> you keep these separate then things become much easier to manage.

These are incoming mailservers, no MUA's connecting to these servers. I
have these particular settings now:

smtpd_relay_restrictions =
  permit_mynetworks
  reject_unauth_destination

smtpd_recipient_restrictions =
  reject_unauth_destination
  reject_unverified_recipient
  check_policy_service unix:private/policyd-spf

smtpd_sender_restrictions =
  reject_non_fqdn_sender
  reject_unknown_sender_domain
  check_sender_access hash:/etc/postfix/hash-tables/sender_access



Apart from that, I deinstalled postgrey and started to use postscreen,
which seems to be a good deal :) I use these settings, maybe someone
can comment these:

postscreen_greet_action = ignore
postscreen_greet_banner = Spammers may talk now :)

postscreen_access_list =
  permit_mynetworks
  cidr:/etc/postfix/hash-tables/postscreen_access

postscreen_blacklist_action = enforce
postscreen_dnsbl_action = drop
postscreen_dnsbl_threshold = 1
postscreen_dnsbl_whitelist_threshold = -1
postscreen_dnsbl_sites =
  zen.spamhaus.org*2
  bl.spamcop.net*2
  list.dnswl.org=127.0.[0..255].0*-1
  list.dnswl.org=127.0.[0..255].1*-2
  list.dnswl.org=127.0.[0..255].2*-3
  list.dnswl.org=127.0.[0..255].3*-4

postscreen_pipelining_action = enforce
postscreen_pipelining_enable = yes

postscreen_non_smtp_command_action = enforce
postscreen_non_smtp_command_enable = yes

postscreen_bare_newline_action = enforce
postscreen_bare_newline_enable = yes

R.

--
richard lucassen
http://contact.xaq.nl/
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Antispamming with header checks and regexp

Istvan Prosinger
In reply to this post by richard lucassen
Hi All, and Happy New Year with a little delay :)

Comming to spam, header checks are one tool that I use frequently to
prevent it.

So, amongst all, I have this:

if !/^Subject: (.*)[Aa]liexpress/
/^Subject:(.*)% [Oo][Ff][Ff]/ REJECT Go away spammer
endif

And this worked fine until _today_, when I got one email (and it wasn't
from Ali) that had a subject:

You’re In Luck | Up to 70% Off

As for the regexp, I think this should definitely be a hit, but it got
thru. First I thought that something bugged because of the | sign, but no.
I've sent several tests from an external account and it's geting thru.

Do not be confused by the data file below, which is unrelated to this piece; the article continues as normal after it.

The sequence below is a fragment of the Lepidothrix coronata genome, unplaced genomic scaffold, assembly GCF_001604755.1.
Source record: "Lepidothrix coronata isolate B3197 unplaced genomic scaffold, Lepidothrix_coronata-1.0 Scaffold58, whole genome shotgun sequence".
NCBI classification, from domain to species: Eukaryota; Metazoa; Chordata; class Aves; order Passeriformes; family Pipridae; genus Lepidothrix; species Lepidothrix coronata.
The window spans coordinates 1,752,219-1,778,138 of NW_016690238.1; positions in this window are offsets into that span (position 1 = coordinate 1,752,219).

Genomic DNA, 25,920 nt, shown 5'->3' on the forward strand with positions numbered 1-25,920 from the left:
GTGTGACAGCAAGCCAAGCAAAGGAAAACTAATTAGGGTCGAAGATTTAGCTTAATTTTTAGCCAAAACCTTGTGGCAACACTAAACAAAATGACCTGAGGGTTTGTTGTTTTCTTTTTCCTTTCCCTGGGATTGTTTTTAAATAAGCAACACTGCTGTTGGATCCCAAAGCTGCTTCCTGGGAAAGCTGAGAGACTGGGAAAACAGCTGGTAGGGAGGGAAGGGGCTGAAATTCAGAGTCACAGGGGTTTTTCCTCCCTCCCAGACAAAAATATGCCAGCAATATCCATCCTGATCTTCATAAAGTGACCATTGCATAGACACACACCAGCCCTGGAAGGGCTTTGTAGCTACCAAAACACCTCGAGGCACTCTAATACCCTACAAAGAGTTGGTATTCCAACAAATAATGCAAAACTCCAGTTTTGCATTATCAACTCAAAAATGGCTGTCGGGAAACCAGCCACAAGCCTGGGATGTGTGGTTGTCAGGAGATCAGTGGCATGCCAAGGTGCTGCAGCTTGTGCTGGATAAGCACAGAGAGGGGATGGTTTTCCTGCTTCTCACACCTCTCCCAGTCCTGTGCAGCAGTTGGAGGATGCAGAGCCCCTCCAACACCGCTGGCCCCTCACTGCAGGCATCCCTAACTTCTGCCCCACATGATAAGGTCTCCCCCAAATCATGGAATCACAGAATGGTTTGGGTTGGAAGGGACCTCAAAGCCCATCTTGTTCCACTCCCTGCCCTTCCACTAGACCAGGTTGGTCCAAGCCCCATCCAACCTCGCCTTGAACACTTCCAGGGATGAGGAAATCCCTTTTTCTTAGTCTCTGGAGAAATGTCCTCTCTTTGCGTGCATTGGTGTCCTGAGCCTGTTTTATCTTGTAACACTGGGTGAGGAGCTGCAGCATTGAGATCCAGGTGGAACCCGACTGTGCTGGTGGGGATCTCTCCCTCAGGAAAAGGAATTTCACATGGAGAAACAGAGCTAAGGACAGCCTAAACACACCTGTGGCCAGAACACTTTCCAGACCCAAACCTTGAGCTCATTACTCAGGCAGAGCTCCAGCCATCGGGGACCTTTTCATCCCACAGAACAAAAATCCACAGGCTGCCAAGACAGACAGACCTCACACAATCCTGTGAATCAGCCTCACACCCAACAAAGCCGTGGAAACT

I need a 4-eye method - what the heck am I missing here?

Best,
Istvan



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Re: Antispamming with header checks and regexp

Dominic Raferd


On 6 February 2017 at 21:23, Istvan Prosinger <[hidden email]> wrote:
Hi All, and Happy New Year with a little delay :)

Comming to spam, header checks are one tool that I use frequently to prevent it.

So, amongst all, I have this:

if !/^Subject: (.*)[Aa]liexpress/
/^Subject:(.*)% [Oo][Ff][Ff]/ REJECT Go away spammer
endif

And this worked fine until _today_, when I got one email (and it wasn't from Ali) that had a subject:

You’re In Luck | Up to 70% Off

As for the regexp, I think this should definitely be a hit, but it got thru. First I thought that something bugged because of the | sign, but no.
I've sent several tests from an external account and it's geting thru.

I need a 4-eye method - what the heck am I missing here?


​Try removing the round brackets...​

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Re: Antispamming with header checks and regexp

Noel Jones-2
In reply to this post by Istvan Prosinger
On 2/6/2017 3:23 PM, Istvan Prosinger wrote:

> Hi All, and Happy New Year with a little delay :)
>
> Comming to spam, header checks are one tool that I use frequently to
> prevent it.
>
> So, amongst all, I have this:
>
> if !/^Subject: (.*)[Aa]liexpress/
> /^Subject:(.*)% [Oo][Ff][Ff]/ REJECT Go away spammer
> endif
>
> And this worked fine until _today_, when I got one email (and it
> wasn't from Ali) that had a subject:
>
> You’re In Luck | Up to 70% Off
>
> As for the regexp, I think this should definitely be a hit, but it
> got thru. First I thought that something bugged because of the |
> sign, but no.
> I've sent several tests from an external account and it's geting thru.
>
> I need a 4-eye method - what the heck am I missing here?
>
> Best,
> Istvan
>
>
>

Oy, what an awkwardly awkward redundant expression that is up there
above.

Postfix regular expressions are case-insensitive by default, so the
[Aa] nonsense is unnecessary.  Encapsulating the wildcards with ()
is unnecessary unless you plan to use the result later.  The generic
"go away spammer" is useless for debugging your header_checks

much better:
if /^Subject: /
if !/aliexpress/
/% off/  REJECT percent off
endif
endif